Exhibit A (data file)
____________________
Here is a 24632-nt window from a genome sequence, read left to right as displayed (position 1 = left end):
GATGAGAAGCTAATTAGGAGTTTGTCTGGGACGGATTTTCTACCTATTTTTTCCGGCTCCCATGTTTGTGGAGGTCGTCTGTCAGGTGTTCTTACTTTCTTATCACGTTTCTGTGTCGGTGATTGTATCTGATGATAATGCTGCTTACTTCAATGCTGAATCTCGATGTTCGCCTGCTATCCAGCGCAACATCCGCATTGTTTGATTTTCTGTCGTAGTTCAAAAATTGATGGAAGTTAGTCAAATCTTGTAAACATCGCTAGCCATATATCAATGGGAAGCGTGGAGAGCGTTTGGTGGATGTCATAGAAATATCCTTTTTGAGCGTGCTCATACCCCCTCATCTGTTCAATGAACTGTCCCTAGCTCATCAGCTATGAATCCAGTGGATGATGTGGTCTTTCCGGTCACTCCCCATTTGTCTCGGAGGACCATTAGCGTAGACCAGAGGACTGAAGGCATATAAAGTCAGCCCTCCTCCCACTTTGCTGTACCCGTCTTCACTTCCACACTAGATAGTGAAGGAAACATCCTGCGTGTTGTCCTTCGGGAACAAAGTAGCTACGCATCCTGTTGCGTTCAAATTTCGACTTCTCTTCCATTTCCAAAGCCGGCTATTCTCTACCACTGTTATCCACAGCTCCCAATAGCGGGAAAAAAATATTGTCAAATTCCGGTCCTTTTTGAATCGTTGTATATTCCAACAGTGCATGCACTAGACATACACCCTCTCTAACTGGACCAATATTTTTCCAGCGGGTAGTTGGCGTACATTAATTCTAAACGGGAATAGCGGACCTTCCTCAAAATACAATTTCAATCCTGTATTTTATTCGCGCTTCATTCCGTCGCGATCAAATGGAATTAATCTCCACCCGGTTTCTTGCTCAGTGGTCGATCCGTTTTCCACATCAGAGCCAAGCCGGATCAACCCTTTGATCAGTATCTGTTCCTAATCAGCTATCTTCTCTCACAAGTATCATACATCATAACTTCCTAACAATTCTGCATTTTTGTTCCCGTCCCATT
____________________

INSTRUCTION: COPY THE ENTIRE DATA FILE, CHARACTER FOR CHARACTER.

Here is a 24632-nt window from a genome sequence, read left to right as displayed (position 1 = left end):
GATGAGAAGCTAATTAGGAGTTTGTCTGGGACGGATTTTCTACCTATTTTTTCCGGCTCCCATGTTTGTGGAGGTCGTCTGTCAGGTGTTCTTACTTTCTTATCACGTTTCTGTGTCGGTGATTGTATCTGATGATAATGCTGCTTACTTCAATGCTGAATCTCGATGTTCGCCTGCTATCCAGCGCAACATCCGCATTGTTTGATTTTCTGTCGTAGTTCAAAAATTGATGGAAGTTAGTCAAATCTTGTAAACATCGCTAGCCATATATCAATGGGAAGCGTGGAGAGCGTTTGGTGGATGTCATAGAAATATCCTTTTTGAGCGTGCTCATACCCCCTCATCTGTTCAATGAACTGTCCCTAGCTCATCAGCTATGAATCCAGTGGATGATGTGGTCTTTCCGGTCACTCCCCATTTGTCTCGGAGGACCATTAGCGTAGACCAGAGGACTGAAGGCATATAAAGTCAGCCCTCCTCCCACTTTGCTGTACCCGTCTTCACTTCCACACTAGATAGTGAAGGAAACATCCTGCGTGTTGTCCTTCGGGAACAAAGTAGCTACGCATCCTGTTGCGTTCAAATTTCGACTTCTCTTCCATTTCCAAAGCCGGCTATTCTCTACCACTGTTATCCACAGCTCCCAATAGCGGGAAAAAAATATTGTCAAATTCCGGTCCTTTTTGAATCGTTGTATATTCCAACAGTGCATGCACTAGACATACACCCTCTCTAACTGGACCAATATTTTTCCAGCGGGTAGTTGGCGTACATTAATTCTAAACGGGAATAGCGGACCTTCCTCAAAATACAATTTCAATCCTGTATTTTATTCGCGCTTCATTCCGTCGCGATCAAATGGAATTAATCTCCACCCGGTTTCTTGCTCAGTGGTCGATCCGTTTTCCACATCAGAGCCAAGCCGGATCAACCCTTTGATCAGTATCTGTTCCTAATCAGCTATCTTCTCTCACAAGTATCATACATCATAACTTCCTAACAATTCTGCATTTTTGTTCCCGTCCCATT